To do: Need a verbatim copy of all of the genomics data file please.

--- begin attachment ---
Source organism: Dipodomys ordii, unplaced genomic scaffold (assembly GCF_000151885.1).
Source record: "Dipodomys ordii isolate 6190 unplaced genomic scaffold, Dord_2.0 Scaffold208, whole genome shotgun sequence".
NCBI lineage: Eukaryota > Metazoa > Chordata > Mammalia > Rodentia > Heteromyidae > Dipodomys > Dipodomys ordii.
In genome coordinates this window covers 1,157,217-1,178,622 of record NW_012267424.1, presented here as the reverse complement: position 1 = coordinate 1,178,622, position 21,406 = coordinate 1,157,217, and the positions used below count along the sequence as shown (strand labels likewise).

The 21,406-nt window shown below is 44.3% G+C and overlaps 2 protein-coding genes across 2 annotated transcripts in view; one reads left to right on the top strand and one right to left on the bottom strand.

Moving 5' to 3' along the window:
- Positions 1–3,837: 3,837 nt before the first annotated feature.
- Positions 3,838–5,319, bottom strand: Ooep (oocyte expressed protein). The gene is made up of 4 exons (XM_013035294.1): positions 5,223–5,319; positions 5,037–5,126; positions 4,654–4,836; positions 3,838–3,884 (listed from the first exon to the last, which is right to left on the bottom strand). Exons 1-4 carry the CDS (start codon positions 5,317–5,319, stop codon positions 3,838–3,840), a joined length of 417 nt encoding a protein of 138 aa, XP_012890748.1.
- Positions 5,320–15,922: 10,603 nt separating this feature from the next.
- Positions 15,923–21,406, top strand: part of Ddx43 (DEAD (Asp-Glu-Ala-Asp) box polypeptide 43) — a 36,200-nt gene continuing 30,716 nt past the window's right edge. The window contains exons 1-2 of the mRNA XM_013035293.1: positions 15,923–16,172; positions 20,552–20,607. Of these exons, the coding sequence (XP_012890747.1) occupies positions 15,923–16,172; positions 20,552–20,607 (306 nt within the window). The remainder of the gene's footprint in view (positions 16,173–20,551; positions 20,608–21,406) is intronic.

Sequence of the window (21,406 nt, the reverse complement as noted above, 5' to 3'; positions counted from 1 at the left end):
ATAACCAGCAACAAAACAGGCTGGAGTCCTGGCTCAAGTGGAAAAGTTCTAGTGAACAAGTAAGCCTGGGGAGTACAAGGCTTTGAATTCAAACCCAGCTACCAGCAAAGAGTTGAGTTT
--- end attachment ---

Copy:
Source organism: Dipodomys ordii, unplaced genomic scaffold (assembly GCF_000151885.1).
Source record: "Dipodomys ordii isolate 6190 unplaced genomic scaffold, Dord_2.0 Scaffold208, whole genome shotgun sequence".
NCBI lineage: Eukaryota > Metazoa > Chordata > Mammalia > Rodentia > Heteromyidae > Dipodomys > Dipodomys ordii.
In genome coordinates this window covers 1,157,217-1,178,622 of record NW_012267424.1, presented here as the reverse complement: position 1 = coordinate 1,178,622, position 21,406 = coordinate 1,157,217, and the positions used below count along the sequence as shown (strand labels likewise).

The 21,406-nt window shown below is 44.3% G+C and overlaps 2 protein-coding genes across 2 annotated transcripts in view; one reads left to right on the top strand and one right to left on the bottom strand.

Moving 5' to 3' along the window:
- Positions 1–3,837: 3,837 nt before the first annotated feature.
- Positions 3,838–5,319, bottom strand: Ooep (oocyte expressed protein). The gene is made up of 4 exons (XM_013035294.1): positions 5,223–5,319; positions 5,037–5,126; positions 4,654–4,836; positions 3,838–3,884 (listed from the first exon to the last, which is right to left on the bottom strand). Exons 1-4 carry the CDS (start codon positions 5,317–5,319, stop codon positions 3,838–3,840), a joined length of 417 nt encoding a protein of 138 aa, XP_012890748.1.
- Positions 5,320–15,922: 10,603 nt separating this feature from the next.
- Positions 15,923–21,406, top strand: part of Ddx43 (DEAD (Asp-Glu-Ala-Asp) box polypeptide 43) — a 36,200-nt gene continuing 30,716 nt past the window's right edge. The window contains exons 1-2 of the mRNA XM_013035293.1: positions 15,923–16,172; positions 20,552–20,607. Of these exons, the coding sequence (XP_012890747.1) occupies positions 15,923–16,172; positions 20,552–20,607 (306 nt within the window). The remainder of the gene's footprint in view (positions 16,173–20,551; positions 20,608–21,406) is intronic.

Sequence of the window (21,406 nt, the reverse complement as noted above, 5' to 3'; positions counted from 1 at the left end):
ATAACCAGCAACAAAACAGGCTGGAGTCCTGGCTCAAGTGGAAAAGTTCTAGTGAACAAGTAAGCCTGGGGAGTACAAGGCTTTGAATTCAAACCCAGCTACCAGCAAAGAGTTGAGTTT